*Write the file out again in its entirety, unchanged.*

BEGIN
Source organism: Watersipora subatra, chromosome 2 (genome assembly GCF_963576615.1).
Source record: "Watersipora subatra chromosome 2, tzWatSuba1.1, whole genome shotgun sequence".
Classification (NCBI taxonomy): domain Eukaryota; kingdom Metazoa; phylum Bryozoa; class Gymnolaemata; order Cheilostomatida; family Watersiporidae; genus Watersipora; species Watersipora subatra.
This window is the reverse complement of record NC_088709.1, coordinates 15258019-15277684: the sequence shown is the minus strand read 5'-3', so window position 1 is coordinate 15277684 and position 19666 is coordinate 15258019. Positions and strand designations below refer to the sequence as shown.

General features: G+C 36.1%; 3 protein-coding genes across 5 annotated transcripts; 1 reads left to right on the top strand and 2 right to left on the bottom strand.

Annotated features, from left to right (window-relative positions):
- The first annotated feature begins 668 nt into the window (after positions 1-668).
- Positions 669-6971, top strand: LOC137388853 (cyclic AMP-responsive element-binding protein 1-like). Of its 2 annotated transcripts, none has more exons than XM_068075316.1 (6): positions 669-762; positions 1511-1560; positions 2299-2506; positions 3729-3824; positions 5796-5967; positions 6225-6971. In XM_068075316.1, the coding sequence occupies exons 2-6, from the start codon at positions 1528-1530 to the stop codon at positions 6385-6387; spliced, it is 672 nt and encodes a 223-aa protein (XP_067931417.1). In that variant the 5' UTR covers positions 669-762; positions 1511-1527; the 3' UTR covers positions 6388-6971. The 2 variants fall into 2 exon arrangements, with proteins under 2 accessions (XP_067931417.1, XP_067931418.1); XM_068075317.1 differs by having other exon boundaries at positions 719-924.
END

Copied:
Source organism: Watersipora subatra, chromosome 2 (genome assembly GCF_963576615.1).
Source record: "Watersipora subatra chromosome 2, tzWatSuba1.1, whole genome shotgun sequence".
Classification (NCBI taxonomy): domain Eukaryota; kingdom Metazoa; phylum Bryozoa; class Gymnolaemata; order Cheilostomatida; family Watersiporidae; genus Watersipora; species Watersipora subatra.
This window is the reverse complement of record NC_088709.1, coordinates 15258019-15277684: the sequence shown is the minus strand read 5'-3', so window position 1 is coordinate 15277684 and position 19666 is coordinate 15258019. Positions and strand designations below refer to the sequence as shown.

General features: G+C 36.1%; 3 protein-coding genes across 5 annotated transcripts; 1 reads left to right on the top strand and 2 right to left on the bottom strand.

Annotated features, from left to right (window-relative positions):
- The first annotated feature begins 668 nt into the window (after positions 1-668).
- Positions 669-6971, top strand: LOC137388853 (cyclic AMP-responsive element-binding protein 1-like). Of its 2 annotated transcripts, none has more exons than XM_068075316.1 (6): positions 669-762; positions 1511-1560; positions 2299-2506; positions 3729-3824; positions 5796-5967; positions 6225-6971. In XM_068075316.1, the coding sequence occupies exons 2-6, from the start codon at positions 1528-1530 to the stop codon at positions 6385-6387; spliced, it is 672 nt and encodes a 223-aa protein (XP_067931417.1). In that variant the 5' UTR covers positions 669-762; positions 1511-1527; the 3' UTR covers positions 6388-6971. The 2 variants fall into 2 exon arrangements, with proteins under 2 accessions (XP_067931417.1, XP_067931418.1); XM_068075317.1 differs by having other exon boundaries at positions 719-924.